As the days went by, and we were introduced to Not Sidney Poitier, my original interpretations and thoughts had drastically changed. As I skimmed through the novel at the beginning to increase my background and what we were going to be reading, I saw the epigraph. A lightbulb immediately went off in my head and I was instantly reminded of my very first blog post. After we completed I am Not Sidney Poitier, I began to gain a better understanding as to why these words were spoken by Not Sidney. He was connecting back to what he had once known and accepting his name Not Sidney Poitier. He states, “I have learned that my name is not my name” (Everett 234). The first time reading this line in September, I skipped by it because there wasn’t a connection to be made. When we were divided into groups to make a collaborative blog post, we were able to use these words to focus on the importance of names and the labeling that occurs because of it. We were able to take multiple examples and tie them together to form an argument.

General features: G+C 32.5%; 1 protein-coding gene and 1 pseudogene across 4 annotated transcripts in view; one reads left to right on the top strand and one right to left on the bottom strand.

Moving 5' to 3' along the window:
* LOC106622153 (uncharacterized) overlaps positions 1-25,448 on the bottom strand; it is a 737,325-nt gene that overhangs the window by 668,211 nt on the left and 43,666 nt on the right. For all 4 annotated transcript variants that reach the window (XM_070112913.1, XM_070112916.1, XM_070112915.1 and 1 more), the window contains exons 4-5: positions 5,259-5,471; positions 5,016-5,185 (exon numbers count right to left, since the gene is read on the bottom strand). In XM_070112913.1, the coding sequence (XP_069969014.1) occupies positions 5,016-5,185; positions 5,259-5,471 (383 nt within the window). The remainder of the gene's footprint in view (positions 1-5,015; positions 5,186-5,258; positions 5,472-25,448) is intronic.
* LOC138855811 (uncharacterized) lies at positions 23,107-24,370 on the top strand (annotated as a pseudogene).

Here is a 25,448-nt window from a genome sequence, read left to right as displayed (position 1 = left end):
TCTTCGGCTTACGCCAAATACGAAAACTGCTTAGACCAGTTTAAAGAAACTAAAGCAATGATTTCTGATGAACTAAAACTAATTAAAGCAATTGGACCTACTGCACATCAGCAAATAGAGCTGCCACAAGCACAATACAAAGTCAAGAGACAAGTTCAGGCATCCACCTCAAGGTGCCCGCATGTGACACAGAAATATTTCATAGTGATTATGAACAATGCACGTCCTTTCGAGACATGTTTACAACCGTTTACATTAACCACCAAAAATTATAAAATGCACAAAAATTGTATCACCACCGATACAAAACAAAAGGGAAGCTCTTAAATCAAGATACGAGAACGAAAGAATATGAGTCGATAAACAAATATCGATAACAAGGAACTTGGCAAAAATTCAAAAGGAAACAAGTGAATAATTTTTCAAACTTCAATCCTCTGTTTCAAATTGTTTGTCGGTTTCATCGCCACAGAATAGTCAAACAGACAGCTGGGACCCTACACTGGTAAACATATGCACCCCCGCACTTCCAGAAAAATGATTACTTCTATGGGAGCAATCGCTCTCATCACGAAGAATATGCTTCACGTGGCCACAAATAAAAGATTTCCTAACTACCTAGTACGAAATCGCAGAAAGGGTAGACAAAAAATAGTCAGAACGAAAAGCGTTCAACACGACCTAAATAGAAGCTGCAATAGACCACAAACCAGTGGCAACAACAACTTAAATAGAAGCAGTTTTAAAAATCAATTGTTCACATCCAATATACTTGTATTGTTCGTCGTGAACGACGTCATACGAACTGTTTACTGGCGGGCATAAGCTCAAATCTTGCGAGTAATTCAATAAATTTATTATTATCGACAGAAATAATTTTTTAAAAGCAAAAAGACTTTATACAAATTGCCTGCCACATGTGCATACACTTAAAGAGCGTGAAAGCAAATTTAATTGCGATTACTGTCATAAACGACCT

After discovering that I had been wrong in my first post and after working in groups on a blog post, over time, I tried to pick a concept that connected all of the different works we did in class because I realized that if I did this, I could create a better structure for my posts and it would prevent me from making assumptions on little information. One approach I was able to take was with the term “intertextuality”. As defined by The Bedford Glossary of Critical and Literary Terms, written by Ross Murfin and Supryia M. Ray, intertextuality is  “The condition of interconnectedness among texts, or the concept that any text is an amalgam of others, either because… and so forth” (215). Throughout the semester and as I wrote blog after blog, I constantly used this term as a starting point. I believe that if I use intertextuality over New Criticism, which “…based their interpretations on elements within the text rather than on external factors such as the effects of a work or biographical and historical materials” (287), I can make connections to what I read and gain a better understanding of others and literature.